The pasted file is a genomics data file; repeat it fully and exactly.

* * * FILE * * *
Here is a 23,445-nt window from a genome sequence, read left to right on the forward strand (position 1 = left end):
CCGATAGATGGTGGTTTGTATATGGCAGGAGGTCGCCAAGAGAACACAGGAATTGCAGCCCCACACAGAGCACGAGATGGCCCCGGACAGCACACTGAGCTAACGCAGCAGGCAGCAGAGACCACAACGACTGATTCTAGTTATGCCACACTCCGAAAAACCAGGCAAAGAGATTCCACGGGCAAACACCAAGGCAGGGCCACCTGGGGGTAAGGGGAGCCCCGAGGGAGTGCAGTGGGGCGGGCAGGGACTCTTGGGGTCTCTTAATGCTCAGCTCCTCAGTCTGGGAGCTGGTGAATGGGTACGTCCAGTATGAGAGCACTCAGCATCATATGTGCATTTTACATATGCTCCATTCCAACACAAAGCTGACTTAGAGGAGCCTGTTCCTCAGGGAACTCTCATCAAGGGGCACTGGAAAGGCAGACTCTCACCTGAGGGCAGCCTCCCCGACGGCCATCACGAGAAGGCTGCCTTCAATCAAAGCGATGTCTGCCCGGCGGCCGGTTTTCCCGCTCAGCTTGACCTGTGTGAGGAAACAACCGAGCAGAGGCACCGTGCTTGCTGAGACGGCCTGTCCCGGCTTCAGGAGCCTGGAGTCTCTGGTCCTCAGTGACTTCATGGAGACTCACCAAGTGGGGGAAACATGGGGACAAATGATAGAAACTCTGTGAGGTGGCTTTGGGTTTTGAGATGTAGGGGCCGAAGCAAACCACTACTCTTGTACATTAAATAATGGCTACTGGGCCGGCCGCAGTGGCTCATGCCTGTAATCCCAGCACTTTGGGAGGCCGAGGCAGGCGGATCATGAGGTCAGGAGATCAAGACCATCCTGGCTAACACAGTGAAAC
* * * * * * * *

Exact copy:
Here is a 23,445-nt window from a genome sequence, read left to right on the forward strand (position 1 = left end):
CCGATAGATGGTGGTTTGTATATGGCAGGAGGTCGCCAAGAGAACACAGGAATTGCAGCCCCACACAGAGCACGAGATGGCCCCGGACAGCACACTGAGCTAACGCAGCAGGCAGCAGAGACCACAACGACTGATTCTAGTTATGCCACACTCCGAAAAACCAGGCAAAGAGATTCCACGGGCAAACACCAAGGCAGGGCCACCTGGGGGTAAGGGGAGCCCCGAGGGAGTGCAGTGGGGCGGGCAGGGACTCTTGGGGTCTCTTAATGCTCAGCTCCTCAGTCTGGGAGCTGGTGAATGGGTACGTCCAGTATGAGAGCACTCAGCATCATATGTGCATTTTACATATGCTCCATTCCAACACAAAGCTGACTTAGAGGAGCCTGTTCCTCAGGGAACTCTCATCAAGGGGCACTGGAAAGGCAGACTCTCACCTGAGGGCAGCCTCCCCGACGGCCATCACGAGAAGGCTGCCTTCAATCAAAGCGATGTCTGCCCGGCGGCCGGTTTTCCCGCTCAGCTTGACCTGTGTGAGGAAACAACCGAGCAGAGGCACCGTGCTTGCTGAGACGGCCTGTCCCGGCTTCAGGAGCCTGGAGTCTCTGGTCCTCAGTGACTTCATGGAGACTCACCAAGTGGGGGAAACATGGGGACAAATGATAGAAACTCTGTGAGGTGGCTTTGGGTTTTGAGATGTAGGGGCCGAAGCAAACCACTACTCTTGTACATTAAATAATGGCTACTGGGCCGGCCGCAGTGGCTCATGCCTGTAATCCCAGCACTTTGGGAGGCCGAGGCAGGCGGATCATGAGGTCAGGAGATCAAGACCATCCTGGCTAACACAGTGAAAC